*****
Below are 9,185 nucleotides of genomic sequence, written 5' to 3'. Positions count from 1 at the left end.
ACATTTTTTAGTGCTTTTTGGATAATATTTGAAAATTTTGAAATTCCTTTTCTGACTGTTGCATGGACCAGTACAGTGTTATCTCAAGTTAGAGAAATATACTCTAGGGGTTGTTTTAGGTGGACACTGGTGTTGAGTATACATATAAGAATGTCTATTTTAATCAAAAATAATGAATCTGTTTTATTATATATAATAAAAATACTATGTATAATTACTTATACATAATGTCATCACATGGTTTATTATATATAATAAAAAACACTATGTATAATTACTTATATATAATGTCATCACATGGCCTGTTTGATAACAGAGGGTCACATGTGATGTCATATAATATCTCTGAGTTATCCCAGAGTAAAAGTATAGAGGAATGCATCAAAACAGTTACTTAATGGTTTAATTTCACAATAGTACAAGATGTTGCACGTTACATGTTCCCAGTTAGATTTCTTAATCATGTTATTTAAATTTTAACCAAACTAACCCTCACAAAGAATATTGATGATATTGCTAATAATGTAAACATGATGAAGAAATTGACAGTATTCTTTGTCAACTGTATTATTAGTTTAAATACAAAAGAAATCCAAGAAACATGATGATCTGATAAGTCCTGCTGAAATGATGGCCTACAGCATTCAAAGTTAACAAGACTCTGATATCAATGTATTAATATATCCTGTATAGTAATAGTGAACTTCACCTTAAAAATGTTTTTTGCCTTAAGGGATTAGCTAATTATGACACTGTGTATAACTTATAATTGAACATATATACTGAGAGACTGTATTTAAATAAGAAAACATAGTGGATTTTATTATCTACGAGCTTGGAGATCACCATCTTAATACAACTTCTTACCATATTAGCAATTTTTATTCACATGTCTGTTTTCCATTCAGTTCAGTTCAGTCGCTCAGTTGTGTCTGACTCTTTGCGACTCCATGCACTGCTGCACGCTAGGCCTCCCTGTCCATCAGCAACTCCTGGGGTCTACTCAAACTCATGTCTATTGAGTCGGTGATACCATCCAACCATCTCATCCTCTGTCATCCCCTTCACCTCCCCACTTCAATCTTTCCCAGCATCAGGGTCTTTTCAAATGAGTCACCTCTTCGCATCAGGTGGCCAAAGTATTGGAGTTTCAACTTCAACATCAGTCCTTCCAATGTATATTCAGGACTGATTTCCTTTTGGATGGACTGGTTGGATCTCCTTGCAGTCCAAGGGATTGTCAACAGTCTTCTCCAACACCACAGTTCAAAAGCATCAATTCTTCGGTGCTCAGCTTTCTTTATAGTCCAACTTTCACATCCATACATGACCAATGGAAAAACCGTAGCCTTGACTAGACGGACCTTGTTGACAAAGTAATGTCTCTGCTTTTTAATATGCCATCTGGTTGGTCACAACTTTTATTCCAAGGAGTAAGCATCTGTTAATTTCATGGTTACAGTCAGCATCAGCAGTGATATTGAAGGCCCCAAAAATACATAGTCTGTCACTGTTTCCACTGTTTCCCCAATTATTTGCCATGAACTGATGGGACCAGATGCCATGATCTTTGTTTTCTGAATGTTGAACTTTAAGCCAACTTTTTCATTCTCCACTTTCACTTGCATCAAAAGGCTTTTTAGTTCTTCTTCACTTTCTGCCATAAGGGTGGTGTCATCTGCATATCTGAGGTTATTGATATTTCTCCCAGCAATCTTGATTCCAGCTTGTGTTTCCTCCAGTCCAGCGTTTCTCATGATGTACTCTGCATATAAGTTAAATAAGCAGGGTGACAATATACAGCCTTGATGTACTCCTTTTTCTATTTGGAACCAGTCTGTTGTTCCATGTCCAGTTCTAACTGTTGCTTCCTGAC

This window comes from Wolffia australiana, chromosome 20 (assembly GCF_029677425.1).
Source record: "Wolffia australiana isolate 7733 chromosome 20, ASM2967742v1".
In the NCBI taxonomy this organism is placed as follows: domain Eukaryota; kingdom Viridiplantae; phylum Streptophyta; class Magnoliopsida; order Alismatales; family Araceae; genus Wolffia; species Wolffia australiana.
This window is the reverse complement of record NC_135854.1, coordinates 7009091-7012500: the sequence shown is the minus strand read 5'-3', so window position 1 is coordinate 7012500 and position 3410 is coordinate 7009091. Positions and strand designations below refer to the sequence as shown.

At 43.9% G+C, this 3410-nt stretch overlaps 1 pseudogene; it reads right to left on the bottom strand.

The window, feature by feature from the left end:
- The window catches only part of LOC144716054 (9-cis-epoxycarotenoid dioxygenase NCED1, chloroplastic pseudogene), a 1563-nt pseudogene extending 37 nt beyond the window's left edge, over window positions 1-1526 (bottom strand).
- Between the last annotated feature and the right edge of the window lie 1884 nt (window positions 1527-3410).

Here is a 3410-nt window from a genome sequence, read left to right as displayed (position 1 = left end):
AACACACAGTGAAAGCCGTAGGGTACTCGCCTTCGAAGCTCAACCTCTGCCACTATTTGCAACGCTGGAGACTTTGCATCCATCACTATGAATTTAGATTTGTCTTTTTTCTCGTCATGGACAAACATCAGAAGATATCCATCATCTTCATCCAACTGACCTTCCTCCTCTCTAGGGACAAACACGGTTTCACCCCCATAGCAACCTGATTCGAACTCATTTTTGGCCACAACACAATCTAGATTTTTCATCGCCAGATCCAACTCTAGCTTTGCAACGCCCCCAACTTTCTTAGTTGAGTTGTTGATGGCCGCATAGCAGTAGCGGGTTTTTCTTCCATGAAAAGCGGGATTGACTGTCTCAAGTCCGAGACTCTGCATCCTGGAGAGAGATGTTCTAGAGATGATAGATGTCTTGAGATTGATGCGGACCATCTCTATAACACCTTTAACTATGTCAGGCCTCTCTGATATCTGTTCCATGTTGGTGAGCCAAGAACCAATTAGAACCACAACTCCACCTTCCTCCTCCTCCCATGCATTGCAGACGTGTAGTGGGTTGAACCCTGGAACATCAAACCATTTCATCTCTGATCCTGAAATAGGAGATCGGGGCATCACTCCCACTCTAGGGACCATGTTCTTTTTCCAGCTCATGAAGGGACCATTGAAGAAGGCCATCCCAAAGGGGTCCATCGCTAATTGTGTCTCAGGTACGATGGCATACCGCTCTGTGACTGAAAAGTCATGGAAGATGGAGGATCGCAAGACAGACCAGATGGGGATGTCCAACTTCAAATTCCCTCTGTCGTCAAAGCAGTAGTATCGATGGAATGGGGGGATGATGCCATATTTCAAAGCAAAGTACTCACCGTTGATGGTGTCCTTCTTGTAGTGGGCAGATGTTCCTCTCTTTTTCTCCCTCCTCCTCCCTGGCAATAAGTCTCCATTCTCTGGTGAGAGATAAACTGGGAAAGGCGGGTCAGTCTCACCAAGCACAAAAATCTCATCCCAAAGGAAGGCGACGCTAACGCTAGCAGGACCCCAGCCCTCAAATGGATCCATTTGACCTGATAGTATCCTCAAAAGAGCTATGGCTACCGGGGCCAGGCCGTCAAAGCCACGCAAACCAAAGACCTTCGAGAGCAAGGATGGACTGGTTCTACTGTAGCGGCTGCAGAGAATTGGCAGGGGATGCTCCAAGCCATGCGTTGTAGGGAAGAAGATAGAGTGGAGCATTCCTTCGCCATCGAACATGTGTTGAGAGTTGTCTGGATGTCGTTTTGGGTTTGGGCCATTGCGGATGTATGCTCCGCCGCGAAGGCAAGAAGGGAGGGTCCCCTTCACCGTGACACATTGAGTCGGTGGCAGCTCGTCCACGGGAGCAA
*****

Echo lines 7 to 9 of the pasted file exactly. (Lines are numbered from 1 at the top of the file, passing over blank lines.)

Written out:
At 43.9% G+C, this 3410-nt stretch overlaps 1 pseudogene; it reads right to left on the bottom strand.

The window, feature by feature from the left end:
- The window catches only part of LOC144716054 (9-cis-epoxycarotenoid dioxygenase NCED1, chloroplastic pseudogene), a 1563-nt pseudogene extending 37 nt beyond the window's left edge, over window positions 1-1526 (bottom strand).